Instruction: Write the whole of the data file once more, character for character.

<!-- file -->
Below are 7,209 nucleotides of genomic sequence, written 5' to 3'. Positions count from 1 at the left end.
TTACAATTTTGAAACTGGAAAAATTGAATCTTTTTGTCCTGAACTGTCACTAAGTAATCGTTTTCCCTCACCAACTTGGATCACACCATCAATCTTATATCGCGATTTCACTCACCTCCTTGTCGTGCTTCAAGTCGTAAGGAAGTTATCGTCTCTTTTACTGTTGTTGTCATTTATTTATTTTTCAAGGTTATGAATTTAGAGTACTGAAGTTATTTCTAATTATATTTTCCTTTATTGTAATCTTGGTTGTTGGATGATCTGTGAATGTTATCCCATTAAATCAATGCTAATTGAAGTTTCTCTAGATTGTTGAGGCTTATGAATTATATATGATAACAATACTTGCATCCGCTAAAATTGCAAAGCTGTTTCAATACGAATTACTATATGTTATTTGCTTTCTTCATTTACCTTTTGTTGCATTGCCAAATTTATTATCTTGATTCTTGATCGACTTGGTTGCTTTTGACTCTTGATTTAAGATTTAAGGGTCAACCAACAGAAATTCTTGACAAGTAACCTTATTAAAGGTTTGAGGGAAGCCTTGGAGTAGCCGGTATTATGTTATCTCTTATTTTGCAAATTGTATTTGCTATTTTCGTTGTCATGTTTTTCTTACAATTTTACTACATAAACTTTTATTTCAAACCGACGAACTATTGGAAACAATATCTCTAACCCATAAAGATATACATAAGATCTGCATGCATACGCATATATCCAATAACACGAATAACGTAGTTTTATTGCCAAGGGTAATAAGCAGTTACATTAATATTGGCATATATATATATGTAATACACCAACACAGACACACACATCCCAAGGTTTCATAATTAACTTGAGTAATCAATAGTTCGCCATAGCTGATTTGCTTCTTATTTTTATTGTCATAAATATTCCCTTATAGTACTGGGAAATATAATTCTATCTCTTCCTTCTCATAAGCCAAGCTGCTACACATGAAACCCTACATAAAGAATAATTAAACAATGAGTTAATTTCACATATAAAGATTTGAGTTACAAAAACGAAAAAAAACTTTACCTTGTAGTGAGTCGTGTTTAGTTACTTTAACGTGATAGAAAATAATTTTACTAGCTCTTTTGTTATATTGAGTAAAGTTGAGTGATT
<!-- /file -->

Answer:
Below are 7,209 nucleotides of genomic sequence, written 5' to 3'. Positions count from 1 at the left end.
TTACAATTTTGAAACTGGAAAAATTGAATCTTTTTGTCCTGAACTGTCACTAAGTAATCGTTTTCCCTCACCAACTTGGATCACACCATCAATCTTATATCGCGATTTCACTCACCTCCTTGTCGTGCTTCAAGTCGTAAGGAAGTTATCGTCTCTTTTACTGTTGTTGTCATTTATTTATTTTTCAAGGTTATGAATTTAGAGTACTGAAGTTATTTCTAATTATATTTTCCTTTATTGTAATCTTGGTTGTTGGATGATCTGTGAATGTTATCCCATTAAATCAATGCTAATTGAAGTTTCTCTAGATTGTTGAGGCTTATGAATTATATATGATAACAATACTTGCATCCGCTAAAATTGCAAAGCTGTTTCAATACGAATTACTATATGTTATTTGCTTTCTTCATTTACCTTTTGTTGCATTGCCAAATTTATTATCTTGATTCTTGATCGACTTGGTTGCTTTTGACTCTTGATTTAAGATTTAAGGGTCAACCAACAGAAATTCTTGACAAGTAACCTTATTAAAGGTTTGAGGGAAGCCTTGGAGTAGCCGGTATTATGTTATCTCTTATTTTGCAAATTGTATTTGCTATTTTCGTTGTCATGTTTTTCTTACAATTTTACTACATAAACTTTTATTTCAAACCGACGAACTATTGGAAACAATATCTCTAACCCATAAAGATATACATAAGATCTGCATGCATACGCATATATCCAATAACACGAATAACGTAGTTTTATTGCCAAGGGTAATAAGCAGTTACATTAATATTGGCATATATATATATGTAATACACCAACACAGACACACACATCCCAAGGTTTCATAATTAACTTGAGTAATCAATAGTTCGCCATAGCTGATTTGCTTCTTATTTTTATTGTCATAAATATTCCCTTATAGTACTGGGAAATATAATTCTATCTCTTCCTTCTCATAAGCCAAGCTGCTACACATGAAACCCTACATAAAGAATAATTAAACAATGAGTTAATTTCACATATAAAGATTTGAGTTACAAAAACGAAAAAAAACTTTACCTTGTAGTGAGTCGTGTTTAGTTACTTTAACGTGATAGAAAATAATTTTACTAGCTCTTTTGTTATATTGAGTAAAGTTGAGTGATT